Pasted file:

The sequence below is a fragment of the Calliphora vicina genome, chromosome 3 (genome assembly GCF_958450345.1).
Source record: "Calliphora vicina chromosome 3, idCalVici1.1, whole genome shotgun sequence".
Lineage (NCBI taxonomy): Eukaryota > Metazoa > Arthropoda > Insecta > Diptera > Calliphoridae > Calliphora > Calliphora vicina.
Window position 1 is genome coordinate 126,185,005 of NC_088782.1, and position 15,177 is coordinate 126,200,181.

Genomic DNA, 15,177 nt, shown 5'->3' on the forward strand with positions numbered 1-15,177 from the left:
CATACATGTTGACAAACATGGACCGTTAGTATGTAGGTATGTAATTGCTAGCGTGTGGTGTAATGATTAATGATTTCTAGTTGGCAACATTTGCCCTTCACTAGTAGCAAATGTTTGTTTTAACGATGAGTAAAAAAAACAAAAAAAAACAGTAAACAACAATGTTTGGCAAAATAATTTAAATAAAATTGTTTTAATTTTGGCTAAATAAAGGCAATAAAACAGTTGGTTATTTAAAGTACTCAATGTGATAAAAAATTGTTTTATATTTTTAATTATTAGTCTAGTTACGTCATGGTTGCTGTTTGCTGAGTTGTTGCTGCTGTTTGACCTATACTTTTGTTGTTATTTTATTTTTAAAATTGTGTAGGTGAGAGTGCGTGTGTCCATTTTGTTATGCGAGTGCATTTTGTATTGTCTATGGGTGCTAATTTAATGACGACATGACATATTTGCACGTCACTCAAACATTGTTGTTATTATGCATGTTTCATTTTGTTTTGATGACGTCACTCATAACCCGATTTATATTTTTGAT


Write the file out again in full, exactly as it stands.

The sequence below is a fragment of the Calliphora vicina genome, chromosome 3 (genome assembly GCF_958450345.1).
Source record: "Calliphora vicina chromosome 3, idCalVici1.1, whole genome shotgun sequence".
Lineage (NCBI taxonomy): Eukaryota > Metazoa > Arthropoda > Insecta > Diptera > Calliphoridae > Calliphora > Calliphora vicina.
Window position 1 is genome coordinate 126,185,005 of NC_088782.1, and position 15,177 is coordinate 126,200,181.

Genomic DNA, 15,177 nt, shown 5'->3' on the forward strand with positions numbered 1-15,177 from the left:
CATACATGTTGACAAACATGGACCGTTAGTATGTAGGTATGTAATTGCTAGCGTGTGGTGTAATGATTAATGATTTCTAGTTGGCAACATTTGCCCTTCACTAGTAGCAAATGTTTGTTTTAACGATGAGTAAAAAAAACAAAAAAAAACAGTAAACAACAATGTTTGGCAAAATAATTTAAATAAAATTGTTTTAATTTTGGCTAAATAAAGGCAATAAAACAGTTGGTTATTTAAAGTACTCAATGTGATAAAAAATTGTTTTATATTTTTAATTATTAGTCTAGTTACGTCATGGTTGCTGTTTGCTGAGTTGTTGCTGCTGTTTGACCTATACTTTTGTTGTTATTTTATTTTTAAAATTGTGTAGGTGAGAGTGCGTGTGTCCATTTTGTTATGCGAGTGCATTTTGTATTGTCTATGGGTGCTAATTTAATGACGACATGACATATTTGCACGTCACTCAAACATTGTTGTTATTATGCATGTTTCATTTTGTTTTGATGACGTCACTCATAACCCGATTTATATTTTTGAT